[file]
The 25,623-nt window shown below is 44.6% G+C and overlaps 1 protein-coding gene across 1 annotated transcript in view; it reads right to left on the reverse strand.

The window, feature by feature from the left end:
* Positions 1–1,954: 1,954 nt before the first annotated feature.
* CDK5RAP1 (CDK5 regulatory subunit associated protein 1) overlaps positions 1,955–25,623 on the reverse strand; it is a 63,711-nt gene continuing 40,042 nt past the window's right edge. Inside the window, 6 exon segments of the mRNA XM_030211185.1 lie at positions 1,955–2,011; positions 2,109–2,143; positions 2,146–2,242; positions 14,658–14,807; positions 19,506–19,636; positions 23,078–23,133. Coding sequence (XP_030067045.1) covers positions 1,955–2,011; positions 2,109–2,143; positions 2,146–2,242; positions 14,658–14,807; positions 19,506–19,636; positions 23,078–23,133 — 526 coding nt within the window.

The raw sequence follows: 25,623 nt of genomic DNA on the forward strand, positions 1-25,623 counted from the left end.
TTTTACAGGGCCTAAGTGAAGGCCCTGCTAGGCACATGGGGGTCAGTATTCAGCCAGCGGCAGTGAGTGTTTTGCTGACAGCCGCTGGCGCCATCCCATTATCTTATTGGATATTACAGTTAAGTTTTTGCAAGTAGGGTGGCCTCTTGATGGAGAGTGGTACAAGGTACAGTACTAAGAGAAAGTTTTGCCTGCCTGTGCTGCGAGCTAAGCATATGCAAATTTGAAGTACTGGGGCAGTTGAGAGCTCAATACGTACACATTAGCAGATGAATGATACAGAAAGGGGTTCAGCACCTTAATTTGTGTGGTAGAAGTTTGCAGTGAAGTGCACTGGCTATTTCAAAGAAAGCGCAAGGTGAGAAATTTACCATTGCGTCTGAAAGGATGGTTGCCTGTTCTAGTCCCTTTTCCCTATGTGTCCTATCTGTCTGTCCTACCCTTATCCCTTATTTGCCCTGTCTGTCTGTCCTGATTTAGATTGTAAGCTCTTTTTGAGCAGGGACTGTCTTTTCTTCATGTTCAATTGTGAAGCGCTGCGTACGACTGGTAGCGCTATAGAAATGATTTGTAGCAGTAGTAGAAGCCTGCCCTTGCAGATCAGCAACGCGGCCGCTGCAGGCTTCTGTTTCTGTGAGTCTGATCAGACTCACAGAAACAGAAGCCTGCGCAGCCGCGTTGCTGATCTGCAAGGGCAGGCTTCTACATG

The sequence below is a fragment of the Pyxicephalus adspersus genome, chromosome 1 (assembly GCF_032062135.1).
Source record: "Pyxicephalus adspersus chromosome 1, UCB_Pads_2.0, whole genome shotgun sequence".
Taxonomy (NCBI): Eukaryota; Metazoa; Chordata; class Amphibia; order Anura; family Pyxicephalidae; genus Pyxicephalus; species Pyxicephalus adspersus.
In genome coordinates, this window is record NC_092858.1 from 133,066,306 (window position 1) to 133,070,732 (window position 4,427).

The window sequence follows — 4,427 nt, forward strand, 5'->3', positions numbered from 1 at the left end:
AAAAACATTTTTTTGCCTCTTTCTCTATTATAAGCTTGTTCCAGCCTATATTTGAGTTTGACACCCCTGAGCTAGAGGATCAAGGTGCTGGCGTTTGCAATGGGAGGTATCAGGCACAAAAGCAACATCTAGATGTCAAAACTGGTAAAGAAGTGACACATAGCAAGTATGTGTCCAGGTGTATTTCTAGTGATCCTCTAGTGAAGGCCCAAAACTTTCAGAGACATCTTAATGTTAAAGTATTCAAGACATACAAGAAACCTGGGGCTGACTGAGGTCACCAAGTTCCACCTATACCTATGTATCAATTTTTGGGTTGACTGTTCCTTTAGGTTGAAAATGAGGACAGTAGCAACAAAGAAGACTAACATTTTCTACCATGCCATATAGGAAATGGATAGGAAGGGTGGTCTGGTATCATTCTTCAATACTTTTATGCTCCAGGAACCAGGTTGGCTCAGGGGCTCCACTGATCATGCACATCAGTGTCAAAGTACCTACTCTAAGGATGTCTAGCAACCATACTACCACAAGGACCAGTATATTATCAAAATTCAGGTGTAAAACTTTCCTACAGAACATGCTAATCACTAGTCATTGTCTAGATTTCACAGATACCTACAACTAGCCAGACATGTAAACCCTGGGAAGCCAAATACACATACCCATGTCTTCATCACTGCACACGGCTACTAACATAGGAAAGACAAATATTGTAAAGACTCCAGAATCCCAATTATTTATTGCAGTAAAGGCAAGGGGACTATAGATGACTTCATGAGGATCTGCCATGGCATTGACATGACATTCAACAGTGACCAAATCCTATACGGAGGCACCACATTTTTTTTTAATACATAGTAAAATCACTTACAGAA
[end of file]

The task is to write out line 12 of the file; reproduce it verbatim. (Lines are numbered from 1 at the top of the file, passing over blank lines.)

AAAAACATTTTTTTGCCTCTTTCTCTATTATAAGCTTGTTCCAGCCTATATTTGAGTTTGACACCCCTGAGCTAGAGGATCAAGGTGCTGGCGTTTGCAATGGGAGGTATCAGGCACAAAAGCAACATCTAGATGTCAAAACTGGTAAAGAAGTGACACATAGCAAGTATGTGTCCAGGTGTATTTCTAGTGATCCTCTAGTGAAGGCCCAAAACTTTCAGAGACATCTTAATGTTAAAGTATTCAAGACATACAAGAAACCTGGGGCTGACTGAGGTCACCAAGTTCCACCTATACCTATGTATCAATTTTTGGGTTGACTGTTCCTTTAGGTTGAAAATGAGGACAGTAGCAACAAAGAAGACTAACATTTTCTACCATGCCATATAGGAAATGGATAGGAAGGGTGGTCTGGTATCATTCTTCAATACTTTTATGCTCCAGGAACCAGGTTGGCTCAGGGGCTCCACTGATCATGCACATCAGTGTCAAAGTACCTACTCTAAGGATGTCTAGCAACCATACTACCACAAGGACCAGTATATTATCAAAATTCAGGTGTAAAACTTTCCTACAGAACATGCTAATCACTAGTCATTGTCTAGATTTCACAGATACCTACAACTAGCCAGACATGTAAACCCTGGGAAGCCAAATACACATACCCATGTCTTCATCACTGCACACGGCTACTAACATAGGAAAGACAAATATTGTAAAGACTCCAGAATCCCAATTATTTATTGCAGTAAAGGCAAGGGGACTATAGATGACTTCATGAGGATCTGCCATGGCATTGACATGACATTCAACAGTGACCAAATCCTATACGGAGGCACCACATTTTTTTTTAATACATAGTAAAATCACTTACAGAA